Saturday, December 27, 2008


On Sunday, December 14, I arrived in Lima, Peru. For a city of 8 million people, there doesn't seem to be a lot going on. A lot of people skip Lima altogether on their way to Peru's better sights. There is a about one day's worth of stuff to see in Lima. I had two full days.

The central plaza is definitely worth a look.

Slums on a hillside painted bright colors so they look pretty from a distance.

I took a tour of the Cathedral San Francisco, including the library and catacombs. The cathedral was completed in 1674. For about 300 years, it was standard procedure to bury people underneath the church. They would throw the bodies in the catacombs along with some lime to control the smell. A lot of bodies accumulated over this time and they had arranged the bones into bins by type. It was really interesting. Unfortunately, photography was prohibited in the catacombs.

On Wednesday, December 17, I took a 5:40 am flight to Cuzco. I had intended to take a bus to cuzco, but heard horror stories about the 25 hour ride. I instead opted to take a one hour flight for a little over $100. Cuzco is kind of the starting point for Machu Picchu and the Peruvian Andes. It is a handsome Spanish-Colonial town that has many hotels, restaurants, and bars catering to foreigners, while still holding it's own as an actual Peruvian town.
Central Market in Cuzco.

Machu Picchu is an Inka site built in 1460 and abandoned about 100 years later. It was discovered by Hiram Bingham, an American historian in 1911. On Saturday, December 20, I took the Peru Rail train to Aguas Calientes. Aguas Clientes is a small, tourist town at the base of Machu Picchu Mountain. It is about four hours by train. The train and the town exist solely because of Machu Picchu. I sat next to an old British lady on the train who talked my ear off the whole time. The seats on the train faced each other, so half the train rode forward and half rode backward. The seat across from me was empty and I so wanted to put my feet in the seat. But I had flashbacks to a British lady scolding me at Heathrow airport for putting my feet on a seat. So I resisted.

Many people see Machu Picchu as a day trip from Cuzco. Doing this only leaves about three, possibly four hours to se Machu Picchu. For a sight like this, something I have wanted to see for a really long time, I wanted to spend more time than that. So I spent two nights in Aguas Calientes. I wanted to have enough time to see it and give a buffer in case of inclement weater. It rained quite a bit the day before and the day after I went. Also, Machu Picchu is an expensive trip by Peru standards. The train ride was $80 round trip, the admission was $40, and the bus ride was $14 round trip.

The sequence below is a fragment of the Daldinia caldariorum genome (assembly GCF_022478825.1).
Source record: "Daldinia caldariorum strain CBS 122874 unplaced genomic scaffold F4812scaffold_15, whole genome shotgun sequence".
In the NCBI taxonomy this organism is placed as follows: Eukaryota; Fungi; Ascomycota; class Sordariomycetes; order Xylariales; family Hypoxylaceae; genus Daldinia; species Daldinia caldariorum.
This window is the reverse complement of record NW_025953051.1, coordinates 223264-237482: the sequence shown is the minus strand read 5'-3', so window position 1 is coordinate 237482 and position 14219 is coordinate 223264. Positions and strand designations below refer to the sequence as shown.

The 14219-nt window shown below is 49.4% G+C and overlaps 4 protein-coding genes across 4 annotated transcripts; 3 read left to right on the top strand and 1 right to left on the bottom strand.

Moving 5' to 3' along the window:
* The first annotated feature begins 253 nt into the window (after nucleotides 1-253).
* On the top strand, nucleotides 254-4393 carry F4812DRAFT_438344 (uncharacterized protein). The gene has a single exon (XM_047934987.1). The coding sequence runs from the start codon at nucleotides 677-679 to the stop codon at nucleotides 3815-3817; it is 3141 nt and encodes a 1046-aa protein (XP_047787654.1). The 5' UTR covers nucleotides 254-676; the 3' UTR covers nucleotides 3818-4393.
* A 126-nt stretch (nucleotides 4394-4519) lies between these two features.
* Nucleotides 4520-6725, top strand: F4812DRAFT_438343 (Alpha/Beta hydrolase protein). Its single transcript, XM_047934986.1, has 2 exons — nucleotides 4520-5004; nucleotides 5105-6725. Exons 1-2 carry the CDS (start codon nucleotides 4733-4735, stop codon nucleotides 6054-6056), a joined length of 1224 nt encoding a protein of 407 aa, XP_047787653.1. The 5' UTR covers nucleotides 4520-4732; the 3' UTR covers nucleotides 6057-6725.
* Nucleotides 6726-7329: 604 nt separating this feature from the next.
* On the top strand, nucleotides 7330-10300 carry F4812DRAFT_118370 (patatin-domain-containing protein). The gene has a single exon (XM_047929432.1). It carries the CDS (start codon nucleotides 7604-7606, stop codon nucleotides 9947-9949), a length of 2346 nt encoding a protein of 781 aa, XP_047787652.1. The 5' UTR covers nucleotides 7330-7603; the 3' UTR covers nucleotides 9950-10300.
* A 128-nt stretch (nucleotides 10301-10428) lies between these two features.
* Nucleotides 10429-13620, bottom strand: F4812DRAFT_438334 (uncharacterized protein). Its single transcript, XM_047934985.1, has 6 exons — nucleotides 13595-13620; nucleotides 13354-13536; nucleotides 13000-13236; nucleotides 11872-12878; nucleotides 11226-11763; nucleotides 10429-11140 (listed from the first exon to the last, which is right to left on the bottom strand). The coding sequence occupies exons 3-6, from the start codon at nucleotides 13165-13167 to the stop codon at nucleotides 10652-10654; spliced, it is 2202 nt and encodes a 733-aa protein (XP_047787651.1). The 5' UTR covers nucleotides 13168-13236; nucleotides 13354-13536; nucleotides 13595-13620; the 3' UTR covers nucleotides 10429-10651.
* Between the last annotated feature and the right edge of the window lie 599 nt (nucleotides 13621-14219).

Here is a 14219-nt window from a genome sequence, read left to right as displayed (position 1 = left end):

I got up at 5:00 am on Sunday, Decemebr 21 to catch the forst bus going to Machu Picchu. The first 400 people who sign up get to go up Waynupicchu (that forbidding looking mountain in the background). I climbed that bad boy. When you see how hig up Machu Picchu is and how steep the terrain is, it makes it even harder to imagine how it was ever built. On top of all that, the structures were mostly built without mortar. This building style has helped the site withstand eathquakes and is a major reason it is so well preserved.

Top of Waynupicchu.

Top of Waynupicchu with road from Aguas Calientes on the left.

Tina, come get some ham. The Llamas keep the grass trimmed.

Agricultural terraces.

On Tuesday, December 23, I took a bus to Puno, where I would stay thorugh Christmas. Puno is on Lake Titicaca and is a jumping off point for the Floating Islands. The owners of the hostel in Puno cooked a traditional Peruviuan dinner for all the guests on December 24. The 24th is more a celebratino day than the 25th. It started kind of late - about 9:30. They had a turkey, with a ground beef and bean stuffing, pig knuckles, a type of cabbage slaw with slivers of ham, a green bean and date casserole, and buttered potatoes. It was really good and I had a good time with the family and the other travelers. The neighborhood kids shot fireworks at midnight.

On Saturday, December 27, I took a boat tour to the Uros Islands. The Uros are an indigenous people who live on floating islands in Lake Titicaca. The islands are made of reed. As the reeds on the bottom rot away, more are added to the top. It was a strange feeling walking on the islands, as the reeds would give a few inches as I walked. It was an interesting tour, but the whole thing felt like a tourist trap. I'm sure the islands and the people would not exist if not for the tourism revenue. So, I was a little conflicted.

On Sunday, December 28, I'm taking a bus to Copacabana, Bolivia.


toomuchcountry said...

Now THAT's a way to spend a memorable Christmas.

Ozzy Nelson said...

I hope you are getting a lot of good stories about people as well as the places. Sounds awesome.

Brother John said...

Bro, You've Got Hair!?!?!
Man you pics are amazing. It was good to hear from you Christmas. Be safe and live out the dream!